Augmentation effect

Burns (1978) thought of transformational and transactional leadership as opposed to one another. Bass (1985) was one of the first to introduce the notion that leaders could exhibit both transformational and transactional behaviors. In fact, Full Range Leadership dimensions should be regarded as belonging to a continuum rather than to separable behaviors. Transformational and transactional leadership are related to such an extent that it is often difficult to discern their effects (Judge & Piccolo, 2004). Transactional leadership reflects its position as a precondition for transformational leadership, and ideal leaders exhibit a composition of both transactional and transformational leadership (Furtner & Baldegger, 2013).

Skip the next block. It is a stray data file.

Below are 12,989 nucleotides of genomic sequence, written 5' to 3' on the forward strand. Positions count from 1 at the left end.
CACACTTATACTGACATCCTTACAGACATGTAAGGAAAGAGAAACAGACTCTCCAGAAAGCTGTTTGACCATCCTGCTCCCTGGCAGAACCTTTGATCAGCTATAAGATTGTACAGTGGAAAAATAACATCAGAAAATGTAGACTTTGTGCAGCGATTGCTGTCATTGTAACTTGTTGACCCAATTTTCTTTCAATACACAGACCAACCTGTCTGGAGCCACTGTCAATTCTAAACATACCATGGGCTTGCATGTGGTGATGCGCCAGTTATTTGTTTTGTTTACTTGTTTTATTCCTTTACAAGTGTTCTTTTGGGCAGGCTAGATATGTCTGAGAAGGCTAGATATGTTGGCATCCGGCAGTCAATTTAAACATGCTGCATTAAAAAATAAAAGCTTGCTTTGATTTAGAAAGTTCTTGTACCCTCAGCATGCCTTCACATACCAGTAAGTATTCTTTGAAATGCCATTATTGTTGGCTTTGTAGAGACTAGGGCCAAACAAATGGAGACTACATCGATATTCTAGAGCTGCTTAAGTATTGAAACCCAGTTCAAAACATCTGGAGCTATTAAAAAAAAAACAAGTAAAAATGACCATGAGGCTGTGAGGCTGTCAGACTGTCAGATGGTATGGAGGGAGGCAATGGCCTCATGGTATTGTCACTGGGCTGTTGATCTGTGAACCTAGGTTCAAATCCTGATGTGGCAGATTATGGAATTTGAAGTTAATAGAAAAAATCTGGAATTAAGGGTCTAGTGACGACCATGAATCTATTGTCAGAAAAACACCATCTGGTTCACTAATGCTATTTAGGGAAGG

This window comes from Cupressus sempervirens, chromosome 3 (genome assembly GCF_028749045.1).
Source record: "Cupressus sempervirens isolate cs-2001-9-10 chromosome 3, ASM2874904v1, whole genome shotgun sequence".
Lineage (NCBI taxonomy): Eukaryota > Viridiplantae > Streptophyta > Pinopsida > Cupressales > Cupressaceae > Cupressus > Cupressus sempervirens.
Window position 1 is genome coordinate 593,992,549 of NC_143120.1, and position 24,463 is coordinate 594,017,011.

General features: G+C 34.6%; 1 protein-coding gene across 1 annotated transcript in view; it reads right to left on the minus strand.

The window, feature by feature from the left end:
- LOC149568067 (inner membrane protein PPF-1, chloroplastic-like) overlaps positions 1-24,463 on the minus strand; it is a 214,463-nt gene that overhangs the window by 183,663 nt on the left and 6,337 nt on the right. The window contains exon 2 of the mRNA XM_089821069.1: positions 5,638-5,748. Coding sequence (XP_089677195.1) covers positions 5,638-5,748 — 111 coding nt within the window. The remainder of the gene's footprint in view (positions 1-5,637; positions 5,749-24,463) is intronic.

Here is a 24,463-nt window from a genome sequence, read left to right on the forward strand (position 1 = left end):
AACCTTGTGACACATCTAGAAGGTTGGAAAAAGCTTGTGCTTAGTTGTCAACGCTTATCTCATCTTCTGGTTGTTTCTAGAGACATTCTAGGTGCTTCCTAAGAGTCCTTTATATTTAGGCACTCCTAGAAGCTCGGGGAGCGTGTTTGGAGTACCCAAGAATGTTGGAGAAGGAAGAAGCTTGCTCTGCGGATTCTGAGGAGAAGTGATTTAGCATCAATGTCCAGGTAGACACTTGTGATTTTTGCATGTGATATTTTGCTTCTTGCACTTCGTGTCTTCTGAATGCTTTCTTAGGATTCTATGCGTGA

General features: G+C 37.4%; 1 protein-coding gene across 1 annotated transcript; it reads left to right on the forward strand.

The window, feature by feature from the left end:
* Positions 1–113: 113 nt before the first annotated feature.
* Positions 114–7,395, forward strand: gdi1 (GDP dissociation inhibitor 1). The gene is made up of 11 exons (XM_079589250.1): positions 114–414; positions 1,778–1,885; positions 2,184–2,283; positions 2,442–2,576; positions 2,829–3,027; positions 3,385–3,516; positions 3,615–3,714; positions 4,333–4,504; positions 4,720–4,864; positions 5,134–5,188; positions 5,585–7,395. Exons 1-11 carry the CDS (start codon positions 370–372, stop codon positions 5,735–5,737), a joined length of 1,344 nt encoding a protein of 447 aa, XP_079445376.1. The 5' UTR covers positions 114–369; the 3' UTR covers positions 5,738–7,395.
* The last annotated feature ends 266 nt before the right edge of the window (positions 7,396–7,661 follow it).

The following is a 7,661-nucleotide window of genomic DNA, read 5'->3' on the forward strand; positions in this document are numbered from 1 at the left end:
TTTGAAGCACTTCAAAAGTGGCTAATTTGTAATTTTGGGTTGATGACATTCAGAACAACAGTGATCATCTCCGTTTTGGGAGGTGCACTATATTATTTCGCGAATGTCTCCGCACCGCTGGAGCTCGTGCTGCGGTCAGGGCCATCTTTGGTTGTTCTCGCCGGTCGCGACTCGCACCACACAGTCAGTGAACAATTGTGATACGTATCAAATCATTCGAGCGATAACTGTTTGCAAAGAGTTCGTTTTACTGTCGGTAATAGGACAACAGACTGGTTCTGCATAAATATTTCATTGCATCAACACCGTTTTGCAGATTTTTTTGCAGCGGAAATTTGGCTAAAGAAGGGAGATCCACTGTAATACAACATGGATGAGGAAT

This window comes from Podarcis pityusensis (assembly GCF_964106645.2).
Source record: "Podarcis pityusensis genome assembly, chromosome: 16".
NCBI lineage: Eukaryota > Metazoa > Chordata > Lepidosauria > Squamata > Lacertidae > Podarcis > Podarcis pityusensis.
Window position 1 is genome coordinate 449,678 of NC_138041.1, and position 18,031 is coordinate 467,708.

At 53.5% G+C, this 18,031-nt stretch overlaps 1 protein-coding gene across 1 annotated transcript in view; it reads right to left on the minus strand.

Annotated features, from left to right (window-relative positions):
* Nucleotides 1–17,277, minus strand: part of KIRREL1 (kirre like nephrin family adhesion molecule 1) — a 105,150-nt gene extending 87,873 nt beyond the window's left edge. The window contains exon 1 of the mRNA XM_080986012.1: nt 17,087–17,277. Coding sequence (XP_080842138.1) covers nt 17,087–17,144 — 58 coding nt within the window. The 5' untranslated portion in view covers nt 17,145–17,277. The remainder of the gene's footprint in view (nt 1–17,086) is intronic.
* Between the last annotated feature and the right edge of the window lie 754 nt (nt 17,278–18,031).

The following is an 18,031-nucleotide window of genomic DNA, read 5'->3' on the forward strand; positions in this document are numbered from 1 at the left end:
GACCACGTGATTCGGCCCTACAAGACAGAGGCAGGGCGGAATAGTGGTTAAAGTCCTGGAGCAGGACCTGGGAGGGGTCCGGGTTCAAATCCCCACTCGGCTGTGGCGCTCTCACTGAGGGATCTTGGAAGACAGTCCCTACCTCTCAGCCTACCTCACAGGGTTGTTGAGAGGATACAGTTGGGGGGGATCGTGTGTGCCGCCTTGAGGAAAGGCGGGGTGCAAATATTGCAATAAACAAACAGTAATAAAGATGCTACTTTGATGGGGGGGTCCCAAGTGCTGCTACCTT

Bass and Avolio (1994) claim that in addition to the effects of transactional leadership, transformational leadership explains an additional positive variance of subordinates’ performance known as augmentation effect. Followers are more motivated to accomplish targets and even go the extra mile to achieve them, and they perceive higher satisfaction (Bass, 1995). Yet, contradictory results expose the augmentation effect to criticism. Wang, Tsui and Xin (2011b) could not confirm effects of the augmentation hypothesis. A recent study by Birasnav (2014), however, found that transformational leadership is positively linked to organizational performance even after controlling for effects of transactional leadership. The study also supported assumptions that transformational leadership is positively associated with knowledge management procedures beyond the effects of transactional leadership.

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